County cleaning up in wake of storms

Published 12:00 am Wednesday, April 6, 2011

Staff report
Maintenance crews and residents are continuing to clean up the damage from storms that tore through Rowan County early Tuesday morning.
The severe thunderstorms brought wind gusts of up to 70 miles an hour and caused widespread power outages. Thousands of county homes and businesses remained without power Tuesday evening, and Duke Energy said some may not have electricity restored until Thursday night.
According to Rowan County Emergency Services Director Frank Thomason, maintenance crews with the N.C. Department of Transportation, numerous local fire departments, the N.C. Forestry Service and municipality street departments worked throughout the early-morning hours Tuesday clearing roads. Many of them continued throughout the day.
Thomason said there were “numerous trees blocking roadways all over the county,” with many downed trees involving power lines.
At Duke Energy’s height of outages, nearly 16,000 people in Rowan County were without electricity. Nearly 7,000 Rowan customers and 233 Cabarrus County customers continued to be without power at 9 p.m. Tuesday evening.
The company said it expects to have power restored to most Rowan County customers by 11 p.m. Thursday, and many will regain power sooner.
Blair Holloway, a representative from the National Weather Service, said it does not plan to do a tornado damage survey because the damage was caused by straight line winds.
“The winds were quite strong, anywhere from 60 to 70 miles per hour,” Holloway said.
Thomason said the storm wreaked the most havoc in the northwestern part of Rowan, including West Locke, Mt. Ulla, Bear Poplar, Cleveland and Woodleaf areas. But Thomason said there was significant damage across the county, including a handful of reports in eastern Rowan.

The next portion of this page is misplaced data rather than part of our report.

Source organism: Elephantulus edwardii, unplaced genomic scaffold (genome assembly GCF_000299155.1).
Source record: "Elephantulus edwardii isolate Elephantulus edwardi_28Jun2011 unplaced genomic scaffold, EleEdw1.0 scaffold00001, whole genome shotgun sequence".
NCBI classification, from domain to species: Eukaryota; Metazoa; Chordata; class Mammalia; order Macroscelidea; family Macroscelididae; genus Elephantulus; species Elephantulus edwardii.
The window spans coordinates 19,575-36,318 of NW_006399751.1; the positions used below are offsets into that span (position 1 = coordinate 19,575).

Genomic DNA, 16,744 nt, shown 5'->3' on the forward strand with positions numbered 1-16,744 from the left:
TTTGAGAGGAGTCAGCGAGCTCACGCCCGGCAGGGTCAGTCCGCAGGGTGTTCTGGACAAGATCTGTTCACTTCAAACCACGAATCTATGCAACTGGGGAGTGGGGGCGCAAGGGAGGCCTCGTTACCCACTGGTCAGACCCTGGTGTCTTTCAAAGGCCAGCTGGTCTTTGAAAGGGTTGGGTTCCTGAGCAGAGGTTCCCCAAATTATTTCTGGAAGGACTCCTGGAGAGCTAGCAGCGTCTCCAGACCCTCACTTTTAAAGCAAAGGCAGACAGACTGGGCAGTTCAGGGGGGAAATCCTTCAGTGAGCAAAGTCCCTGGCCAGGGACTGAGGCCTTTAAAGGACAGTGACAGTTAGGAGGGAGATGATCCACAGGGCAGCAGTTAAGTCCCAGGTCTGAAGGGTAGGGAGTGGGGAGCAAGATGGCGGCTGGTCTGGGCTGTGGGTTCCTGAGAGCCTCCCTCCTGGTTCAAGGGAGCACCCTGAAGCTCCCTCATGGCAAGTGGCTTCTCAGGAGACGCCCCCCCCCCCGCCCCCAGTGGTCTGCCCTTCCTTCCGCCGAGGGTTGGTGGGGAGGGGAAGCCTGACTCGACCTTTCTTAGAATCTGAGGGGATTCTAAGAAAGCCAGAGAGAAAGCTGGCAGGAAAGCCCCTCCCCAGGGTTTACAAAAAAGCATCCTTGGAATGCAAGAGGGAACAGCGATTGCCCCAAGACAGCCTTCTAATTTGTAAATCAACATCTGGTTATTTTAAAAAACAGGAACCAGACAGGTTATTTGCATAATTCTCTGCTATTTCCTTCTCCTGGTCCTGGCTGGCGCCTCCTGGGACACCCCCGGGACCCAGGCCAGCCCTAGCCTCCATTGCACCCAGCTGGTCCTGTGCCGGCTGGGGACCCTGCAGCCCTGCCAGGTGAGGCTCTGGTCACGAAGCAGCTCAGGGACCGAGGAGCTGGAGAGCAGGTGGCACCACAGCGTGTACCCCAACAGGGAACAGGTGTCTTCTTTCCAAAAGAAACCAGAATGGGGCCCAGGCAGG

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Winds toppled trees in Gold Hill, downing power lines and closing St. Stephen’s Church Road.
The old Gold Hill Post Office, which now houses Frankie Harrison’s store the Gold Miner’s Daughter, narrowly avoided damage when the top of an old cedar tree snapped and fell beside the building.
Near Gold Hill on Old Beatty Ford Road, a hickory tree limb fell on the front porch and roof of Southern Grace. Also on Old Beatty Ford, an oak tree fell and narrowly missed Brenda Shue’s house, but crushed a small car shed and her 2006 Chevrolet HHR.

Richard Kolbasowski said he and his wife Gloria never went to sleep Monday at their home on Brookwood Drive in Granite Quarry. The creek near their house frequently floods under heavy rains and the couple have been forced to evacuate numerous times in the past few years.
“So we stay awake when there’s a big storm, and we heard it coming, and it was amazing,” Kolbasowski said Tuesday afternoon. “I mean it was loud.”
The storm downed about 10 trees on their property, including one that fell on the kennel where they keep their dogs, Sandy and Susie. The dogs were inside with the couple during the storm.

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A local state of emergency was declared at 10 a.m. Tuesday to allow for certain sections of the county’s emergency operations plan to complete damage assessments and damage recovery.
About 35 damage reports had been taken by assessment crews Tuesday afternoon, which Thomason called “fairly significant.”
Thomason said the assessments will allow the county to share collected data with the state disaster recovery officials, who will determine whether or not the county will qualify for disaster recovery assistance, including low-interest loans or individual assistance grants.
The state disaster team could eventually end up in Rowan this week to “further quantify and qualify” information the county’s already collected, and revisit sites, Thomason said.
And it’s very likely the county will discover new damage between now and the time the state’s team comes to Rowan, if they come.